The radically shortened version didn’t fare much better with critics or audiences, but the film’s reputation began to change for the positive when Z Channel began airing a 219-minute director’s cut that restores the film to its original grandeur and ambition.
Most importantly, the longer version restores a stunning opening setpiece of protagonist Kris Kristofferson and drunken buddy John Hurt graduating from Harvard, establishing the giddy heights from which Kristofferson falls into the depths of Western hell. In its 219-minute version, Heaven’s Gate is a true epic, overreaching and self-indulgent, but littered with moments of absolute beauty.
49 7.3 7.713. Payback: Straight Up (2006)
Really, no version of Payback needs to exist. Like John Boorman’s vastly superior 1967 Lee Marvin vehicle Point Blank, Payback is an adaptation of Richard Stark’s pulpy crime novel The Hunter.
Trading Lee Marvin’s grizzled badass persona for Mel Gibson’s schlubby smirking was already a fool’s gambit, but the theatrical version of the film bunged things up by overcrowding the wonderfully simple man-on-a-mission plotting of Stark’s novel (and Boorman’s film) with cartoony mobster figures. For his home-video director’s cut, Brian Helgeland pared things down.
Gibson’s betrayal is seen through inserted flashbacks, a silly kidnapping subplot is axed, and Kris Kristofferson’s mob chief is removed entirely. Most importantly, Gibson’s character is made less goofy and sympathetic. It’s still no Point Blank, but Payback: Straight Up is a marked improvement on the unrulier original.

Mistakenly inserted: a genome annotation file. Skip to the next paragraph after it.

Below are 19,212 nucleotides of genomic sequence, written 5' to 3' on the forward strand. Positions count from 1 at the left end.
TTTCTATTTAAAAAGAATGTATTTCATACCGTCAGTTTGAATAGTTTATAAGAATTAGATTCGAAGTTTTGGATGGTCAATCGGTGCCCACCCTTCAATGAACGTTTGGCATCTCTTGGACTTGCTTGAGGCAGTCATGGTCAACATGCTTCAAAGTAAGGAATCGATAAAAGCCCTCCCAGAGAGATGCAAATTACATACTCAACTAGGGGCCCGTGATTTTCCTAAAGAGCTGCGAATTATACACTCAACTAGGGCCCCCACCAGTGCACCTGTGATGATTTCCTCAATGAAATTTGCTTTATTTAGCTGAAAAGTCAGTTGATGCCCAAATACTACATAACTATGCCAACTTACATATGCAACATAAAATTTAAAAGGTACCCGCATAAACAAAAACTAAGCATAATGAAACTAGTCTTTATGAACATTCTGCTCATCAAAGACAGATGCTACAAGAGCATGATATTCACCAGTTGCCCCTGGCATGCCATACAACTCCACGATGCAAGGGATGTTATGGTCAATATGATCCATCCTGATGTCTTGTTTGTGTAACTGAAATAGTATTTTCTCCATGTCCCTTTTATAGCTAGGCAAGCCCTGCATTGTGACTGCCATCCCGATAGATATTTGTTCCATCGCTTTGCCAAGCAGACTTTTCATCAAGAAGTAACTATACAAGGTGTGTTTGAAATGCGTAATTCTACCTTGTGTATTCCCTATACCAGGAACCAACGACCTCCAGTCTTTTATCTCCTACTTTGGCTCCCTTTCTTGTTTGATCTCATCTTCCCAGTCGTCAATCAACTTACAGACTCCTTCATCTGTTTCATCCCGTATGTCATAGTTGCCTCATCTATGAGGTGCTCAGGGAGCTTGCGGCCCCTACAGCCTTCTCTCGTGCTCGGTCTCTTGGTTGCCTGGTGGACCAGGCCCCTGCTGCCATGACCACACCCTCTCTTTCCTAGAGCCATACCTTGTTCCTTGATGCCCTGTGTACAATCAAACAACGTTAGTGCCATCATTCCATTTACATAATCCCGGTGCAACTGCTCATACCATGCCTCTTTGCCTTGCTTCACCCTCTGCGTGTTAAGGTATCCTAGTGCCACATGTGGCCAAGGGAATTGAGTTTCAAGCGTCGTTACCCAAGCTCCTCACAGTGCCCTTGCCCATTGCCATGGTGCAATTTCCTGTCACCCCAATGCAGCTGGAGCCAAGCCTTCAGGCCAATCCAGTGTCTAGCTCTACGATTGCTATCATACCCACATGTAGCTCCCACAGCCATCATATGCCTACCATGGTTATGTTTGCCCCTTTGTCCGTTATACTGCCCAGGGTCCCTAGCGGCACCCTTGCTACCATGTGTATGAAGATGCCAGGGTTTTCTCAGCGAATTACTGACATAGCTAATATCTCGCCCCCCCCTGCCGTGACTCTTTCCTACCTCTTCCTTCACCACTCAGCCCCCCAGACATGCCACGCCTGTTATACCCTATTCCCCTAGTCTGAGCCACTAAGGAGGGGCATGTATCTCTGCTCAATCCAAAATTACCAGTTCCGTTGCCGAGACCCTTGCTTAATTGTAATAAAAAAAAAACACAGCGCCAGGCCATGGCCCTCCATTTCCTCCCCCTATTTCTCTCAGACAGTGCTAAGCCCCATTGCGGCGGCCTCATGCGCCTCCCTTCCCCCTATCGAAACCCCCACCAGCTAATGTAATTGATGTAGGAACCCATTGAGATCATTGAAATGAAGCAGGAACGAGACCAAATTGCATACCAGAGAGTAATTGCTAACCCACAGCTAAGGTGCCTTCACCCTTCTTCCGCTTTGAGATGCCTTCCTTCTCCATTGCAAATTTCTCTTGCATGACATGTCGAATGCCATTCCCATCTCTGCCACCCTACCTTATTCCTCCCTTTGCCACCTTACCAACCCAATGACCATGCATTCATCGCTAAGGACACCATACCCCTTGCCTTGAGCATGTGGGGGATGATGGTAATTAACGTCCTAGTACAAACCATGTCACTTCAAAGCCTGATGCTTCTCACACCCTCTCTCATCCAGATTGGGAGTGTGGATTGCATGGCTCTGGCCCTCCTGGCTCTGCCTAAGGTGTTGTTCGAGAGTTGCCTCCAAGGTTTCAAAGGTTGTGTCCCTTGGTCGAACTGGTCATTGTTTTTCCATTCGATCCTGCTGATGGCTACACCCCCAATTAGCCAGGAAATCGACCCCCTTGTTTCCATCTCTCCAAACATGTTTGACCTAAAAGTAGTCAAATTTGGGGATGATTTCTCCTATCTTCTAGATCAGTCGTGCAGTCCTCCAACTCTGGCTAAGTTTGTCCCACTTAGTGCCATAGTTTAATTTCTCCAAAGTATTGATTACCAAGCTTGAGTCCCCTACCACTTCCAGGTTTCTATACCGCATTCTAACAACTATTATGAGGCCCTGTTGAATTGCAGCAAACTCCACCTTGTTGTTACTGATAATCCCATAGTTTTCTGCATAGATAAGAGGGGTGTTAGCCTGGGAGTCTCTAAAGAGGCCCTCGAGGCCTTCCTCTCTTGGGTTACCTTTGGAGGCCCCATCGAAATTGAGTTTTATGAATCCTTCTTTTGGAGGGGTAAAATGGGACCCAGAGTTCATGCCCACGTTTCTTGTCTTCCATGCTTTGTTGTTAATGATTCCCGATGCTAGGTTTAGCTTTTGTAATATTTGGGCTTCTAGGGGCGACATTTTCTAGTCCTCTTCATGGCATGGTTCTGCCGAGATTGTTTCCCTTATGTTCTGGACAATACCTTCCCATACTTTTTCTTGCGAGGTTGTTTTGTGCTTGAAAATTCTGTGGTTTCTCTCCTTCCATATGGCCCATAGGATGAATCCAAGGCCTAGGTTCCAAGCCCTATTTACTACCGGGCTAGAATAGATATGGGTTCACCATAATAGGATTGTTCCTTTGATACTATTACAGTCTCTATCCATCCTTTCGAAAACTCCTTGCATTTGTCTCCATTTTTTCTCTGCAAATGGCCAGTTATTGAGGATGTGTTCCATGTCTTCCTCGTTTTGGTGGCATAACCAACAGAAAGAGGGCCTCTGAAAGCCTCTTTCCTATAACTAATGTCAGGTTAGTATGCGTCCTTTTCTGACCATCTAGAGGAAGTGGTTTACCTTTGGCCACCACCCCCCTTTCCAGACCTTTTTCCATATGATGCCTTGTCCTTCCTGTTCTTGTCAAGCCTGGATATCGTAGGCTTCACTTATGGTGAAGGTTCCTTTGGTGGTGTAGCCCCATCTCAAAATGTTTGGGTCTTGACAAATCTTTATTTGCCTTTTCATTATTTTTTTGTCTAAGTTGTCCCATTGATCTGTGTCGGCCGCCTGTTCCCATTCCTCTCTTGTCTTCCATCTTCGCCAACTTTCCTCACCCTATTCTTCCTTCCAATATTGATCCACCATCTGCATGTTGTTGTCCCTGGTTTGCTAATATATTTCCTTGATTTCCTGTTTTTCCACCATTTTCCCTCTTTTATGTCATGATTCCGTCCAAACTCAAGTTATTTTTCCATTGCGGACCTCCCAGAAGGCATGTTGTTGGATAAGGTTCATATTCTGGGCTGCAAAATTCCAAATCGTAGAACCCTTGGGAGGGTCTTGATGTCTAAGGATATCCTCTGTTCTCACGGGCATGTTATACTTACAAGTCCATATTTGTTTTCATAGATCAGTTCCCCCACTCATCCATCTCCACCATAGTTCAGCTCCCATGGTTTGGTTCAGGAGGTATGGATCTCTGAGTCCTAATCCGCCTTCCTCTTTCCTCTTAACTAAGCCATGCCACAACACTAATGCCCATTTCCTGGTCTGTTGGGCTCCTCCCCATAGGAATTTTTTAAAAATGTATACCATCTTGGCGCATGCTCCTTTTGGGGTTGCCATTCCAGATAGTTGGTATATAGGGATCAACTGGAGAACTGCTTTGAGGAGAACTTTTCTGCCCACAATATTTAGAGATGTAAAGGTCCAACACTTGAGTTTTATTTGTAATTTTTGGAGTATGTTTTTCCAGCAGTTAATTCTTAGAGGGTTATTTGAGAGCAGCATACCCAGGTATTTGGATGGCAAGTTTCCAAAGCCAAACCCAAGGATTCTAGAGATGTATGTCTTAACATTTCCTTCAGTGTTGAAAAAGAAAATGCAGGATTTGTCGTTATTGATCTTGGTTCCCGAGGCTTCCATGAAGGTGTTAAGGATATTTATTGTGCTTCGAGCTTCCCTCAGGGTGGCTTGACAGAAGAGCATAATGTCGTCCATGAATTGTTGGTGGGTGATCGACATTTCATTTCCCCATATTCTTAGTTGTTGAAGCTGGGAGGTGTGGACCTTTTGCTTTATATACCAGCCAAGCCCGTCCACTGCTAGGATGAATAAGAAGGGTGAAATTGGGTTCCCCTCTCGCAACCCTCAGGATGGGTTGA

8895 8.1 8.814. The Lord of the Rings: The Fellowship of the... (2001)
When it came to fully adapting J.R.R. Tolkien’s sprawling Lord Of The Rings books, sheer practicality got in Peter Jackson’s way; studios and theaters alike want to limit the length of theatrical releases, for financial reasons.
All told, two hours of additional footage was cut from the trilogy for theatrical release, but restored in the DVD releases’ extended cuts, adding plenty of scenes that weren’t absolutely essential to the plot, but gave more texture to Tolkien’s universe.
Whether it’s the four hobbits singing and drinking at the Green Dragon in Fellowship Of The Ring, Faramir’s flashback detailing his relationship with his father in The Two Towers, or Saruman’s death in Return Of The King, the restored scenes helped flesh out Tolkien’s vision and provide a richer world, and more time spent exploring it.
Jamie M.'s rating: